Temperature readings provided by the gas thermometer are almost independent of substance utilized in thermometer. One version is constant-volume gas thermometer. Physical change exploited in the device is the variation of pressure of the fixed volume of gas with temperature. When constant-volume gas thermometer was developed, it was calibrated by using ice and steam points of water. Flask was immersed in the ice bath, and mercury reservoir B was raised or lowered until top of the mercury in column A was at the zero point on the scale. Height h, difference between mercury levels in reservoir B and column A, signified the pressure in flask at 0°C. Flask was then immersed in water at steam point, and reservoir B was readjusted until top of mercury in column A was again at zero on scale; this made sure that gas's volume was same as it was when flask was in the ice bath (therefore, designation constant volume). This adjustment of reservoir B provided value for gas pressure at 100°C. Line connecting two points acts as calibration curve for unknown temperatures. If we wanted to estimate temperature of the substance, we would put gas flask in thermal contact with the substance and adjust the height of reservoir B until the top of the mercury column in A was at zero on the scale. Height of the mercury column would point to pressure of the gas.

Real Gases and Ideal Gases:

Gases, unlike solids and liquids have indefinite shape and indefinite volume. Consequently, they are subject to pressure changes, volume changes and temperature changes. Real gas behavior is really complex. The ideal gas has the properties which are given below:

An ideal gas is regarded as point mass. The point mass is the particle so small, it's mass is very almost zero. This signifies the ideal gas particle has virtually no volume.

Collisions between ideal Gases are elastic. This signifies that no attractive or repulsive forces are involved during collisions. Also, kinetic energy of gas molecules remains constant as these interparticle forces are lacking.

Ideal gases are gases which obey gas laws like Boyle law, Charles Law and Avogadro Law over all temperature and pressures. By combining Boyle's and Charles' laws, the equation can be deduced which provides overall relationship between pressure, temperature and volume of gas. This is called as combined Ideal Gas Equation. We can deduce equation as under. According to Boyle's law, for the given gas at constant temperature volume is inversely proportional to pressure of gas.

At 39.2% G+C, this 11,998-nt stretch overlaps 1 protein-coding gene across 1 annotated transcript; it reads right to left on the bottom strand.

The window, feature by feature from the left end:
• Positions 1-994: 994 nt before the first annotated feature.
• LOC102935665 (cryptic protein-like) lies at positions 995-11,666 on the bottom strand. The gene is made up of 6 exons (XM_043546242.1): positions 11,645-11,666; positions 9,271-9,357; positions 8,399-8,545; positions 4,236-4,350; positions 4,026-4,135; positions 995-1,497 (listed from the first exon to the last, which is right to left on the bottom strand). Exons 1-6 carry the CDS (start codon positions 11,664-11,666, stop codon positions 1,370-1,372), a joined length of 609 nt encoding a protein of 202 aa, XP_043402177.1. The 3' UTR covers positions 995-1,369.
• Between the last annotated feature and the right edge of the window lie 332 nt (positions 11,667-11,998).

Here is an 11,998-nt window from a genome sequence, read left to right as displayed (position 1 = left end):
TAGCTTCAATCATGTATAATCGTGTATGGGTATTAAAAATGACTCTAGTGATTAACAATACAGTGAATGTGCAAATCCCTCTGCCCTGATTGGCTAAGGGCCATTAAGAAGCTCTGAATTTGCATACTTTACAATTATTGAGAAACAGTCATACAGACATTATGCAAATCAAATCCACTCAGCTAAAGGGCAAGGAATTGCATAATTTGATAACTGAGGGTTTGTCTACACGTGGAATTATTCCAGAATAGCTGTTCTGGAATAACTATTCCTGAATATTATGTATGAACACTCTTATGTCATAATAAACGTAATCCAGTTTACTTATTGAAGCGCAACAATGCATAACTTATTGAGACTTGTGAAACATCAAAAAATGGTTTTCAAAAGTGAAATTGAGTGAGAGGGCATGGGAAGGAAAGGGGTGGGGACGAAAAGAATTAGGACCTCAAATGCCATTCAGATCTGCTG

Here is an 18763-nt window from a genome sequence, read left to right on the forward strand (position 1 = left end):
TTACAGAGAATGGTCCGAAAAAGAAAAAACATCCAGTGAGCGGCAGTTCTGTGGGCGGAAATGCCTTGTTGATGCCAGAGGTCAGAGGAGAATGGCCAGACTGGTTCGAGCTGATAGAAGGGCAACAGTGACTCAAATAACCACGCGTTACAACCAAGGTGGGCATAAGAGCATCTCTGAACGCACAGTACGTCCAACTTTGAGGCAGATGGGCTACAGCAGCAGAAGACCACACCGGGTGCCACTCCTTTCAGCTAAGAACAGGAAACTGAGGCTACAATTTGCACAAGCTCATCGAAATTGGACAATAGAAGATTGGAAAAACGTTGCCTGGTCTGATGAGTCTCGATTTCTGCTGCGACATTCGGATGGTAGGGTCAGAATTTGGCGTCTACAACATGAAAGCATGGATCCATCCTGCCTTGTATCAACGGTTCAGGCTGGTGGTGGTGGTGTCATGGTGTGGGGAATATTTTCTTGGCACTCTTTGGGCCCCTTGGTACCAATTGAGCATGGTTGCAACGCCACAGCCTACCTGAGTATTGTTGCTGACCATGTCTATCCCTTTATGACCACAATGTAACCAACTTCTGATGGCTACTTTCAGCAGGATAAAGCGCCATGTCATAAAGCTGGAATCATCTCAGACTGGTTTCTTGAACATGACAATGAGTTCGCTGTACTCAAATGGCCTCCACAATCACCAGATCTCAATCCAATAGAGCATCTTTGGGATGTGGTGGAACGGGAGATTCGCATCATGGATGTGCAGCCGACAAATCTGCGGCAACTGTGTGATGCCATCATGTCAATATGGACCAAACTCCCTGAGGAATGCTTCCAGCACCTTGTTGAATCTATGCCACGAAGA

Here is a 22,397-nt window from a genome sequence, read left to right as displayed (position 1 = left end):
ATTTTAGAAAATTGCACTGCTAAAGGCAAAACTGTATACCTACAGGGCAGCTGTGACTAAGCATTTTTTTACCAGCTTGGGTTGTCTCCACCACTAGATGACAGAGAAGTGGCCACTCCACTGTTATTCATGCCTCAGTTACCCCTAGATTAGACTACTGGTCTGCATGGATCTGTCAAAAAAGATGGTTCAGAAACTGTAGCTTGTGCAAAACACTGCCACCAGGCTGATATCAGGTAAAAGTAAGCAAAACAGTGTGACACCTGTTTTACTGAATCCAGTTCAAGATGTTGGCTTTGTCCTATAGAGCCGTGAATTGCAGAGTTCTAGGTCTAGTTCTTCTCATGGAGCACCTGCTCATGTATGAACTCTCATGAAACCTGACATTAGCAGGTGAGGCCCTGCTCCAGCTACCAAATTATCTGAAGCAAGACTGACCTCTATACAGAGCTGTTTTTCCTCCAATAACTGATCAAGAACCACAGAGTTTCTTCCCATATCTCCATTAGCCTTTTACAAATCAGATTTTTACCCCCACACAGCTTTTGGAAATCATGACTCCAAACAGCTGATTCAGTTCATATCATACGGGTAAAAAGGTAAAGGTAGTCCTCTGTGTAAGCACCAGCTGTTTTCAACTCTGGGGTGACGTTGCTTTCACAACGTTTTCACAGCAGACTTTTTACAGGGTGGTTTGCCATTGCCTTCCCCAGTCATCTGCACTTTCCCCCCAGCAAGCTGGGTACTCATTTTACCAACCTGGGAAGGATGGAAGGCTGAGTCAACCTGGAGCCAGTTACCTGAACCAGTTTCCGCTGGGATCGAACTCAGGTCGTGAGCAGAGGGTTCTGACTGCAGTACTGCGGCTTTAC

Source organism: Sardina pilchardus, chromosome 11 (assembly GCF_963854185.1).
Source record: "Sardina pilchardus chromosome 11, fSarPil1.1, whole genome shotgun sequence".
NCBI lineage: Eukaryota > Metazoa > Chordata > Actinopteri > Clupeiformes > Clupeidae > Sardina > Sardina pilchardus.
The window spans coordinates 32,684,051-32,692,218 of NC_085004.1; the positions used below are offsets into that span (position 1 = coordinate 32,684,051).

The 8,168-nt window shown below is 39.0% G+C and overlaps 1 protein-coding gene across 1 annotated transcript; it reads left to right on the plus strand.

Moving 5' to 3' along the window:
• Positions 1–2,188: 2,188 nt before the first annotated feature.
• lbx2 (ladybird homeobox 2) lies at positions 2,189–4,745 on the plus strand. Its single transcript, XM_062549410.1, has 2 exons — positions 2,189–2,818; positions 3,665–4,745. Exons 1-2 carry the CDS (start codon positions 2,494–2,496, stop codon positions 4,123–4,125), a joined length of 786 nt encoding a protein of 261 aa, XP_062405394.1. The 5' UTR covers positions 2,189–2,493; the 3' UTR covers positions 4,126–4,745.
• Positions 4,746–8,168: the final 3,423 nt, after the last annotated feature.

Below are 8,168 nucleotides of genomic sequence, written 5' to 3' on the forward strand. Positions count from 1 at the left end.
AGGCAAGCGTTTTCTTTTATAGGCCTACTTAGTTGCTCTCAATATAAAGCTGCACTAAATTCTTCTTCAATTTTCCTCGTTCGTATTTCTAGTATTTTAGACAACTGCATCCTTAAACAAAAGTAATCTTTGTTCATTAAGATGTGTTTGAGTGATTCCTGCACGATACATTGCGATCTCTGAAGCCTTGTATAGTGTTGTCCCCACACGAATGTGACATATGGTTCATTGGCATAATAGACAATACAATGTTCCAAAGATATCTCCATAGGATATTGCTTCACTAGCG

Real gases as opposed to the perfect or ideal gas show properties which can't be explained completely using ideal gas law. To known behavior of real gases, the following should be take into consideration:

• Compressibility effects;
• variable specific heat capacity;
• van der Waals forces;
• non-equilibrium thermodynamic effects;

Absolute zero:

Absolute zero is the lowest possible temperature where nothing could be colder and no heat energy remains in the substance.

Absolute zero is a point at which fundamental particles of nature have minimal vibrational motion, keeping only quantum mechanical, and zero - point energy-induced particle motion.

By international agreement, absolute zero is stated as precisely; 0 K on Kelvin scale, that is a thermodynamic (absolute) temperature scale; and -273.15 degrees Celsius on Celsius scale.

Absolute zero is also precisely equal to; 0 degrees R on Rankine scale (also a thermodynamic temperature scale); and -459.67 degrees F on Fahrenheit scale.

While scientists cannot fully attain the state of zero heat energy in the substance, they have made great advancements in getting temperatures ever closer to absolute zero (where matter shows odd quantum effects).

Absolute Temperature:

If you estimate temperature relative to absolute zero, temperature is the absolute temperature; absolute zero is 0.

Most widely utilized absolute temperature scale is Kelvin, symbolized with the capital K that uses Celsius-scaled degrees (there is another one, Rankine that is related to Fahrenheit scale). We write temperatures in kelvins without degree symbol; absolute zero is 0 K.

Universal gas Constant:

The gas constant is the physical constant that is featured in several fundamental equations in physical sciences, like ideal gas law and the Nernst equation.

It is equal to Boltzmann constant, but stated in units of energy (that is pressure-volume product) per temperature increment per mole (rather than energy per temperature increment per particle). Constant is also the combination of constants from Boyle's law, Charles's law, Avogadro's law, and Gay-Lussac's law.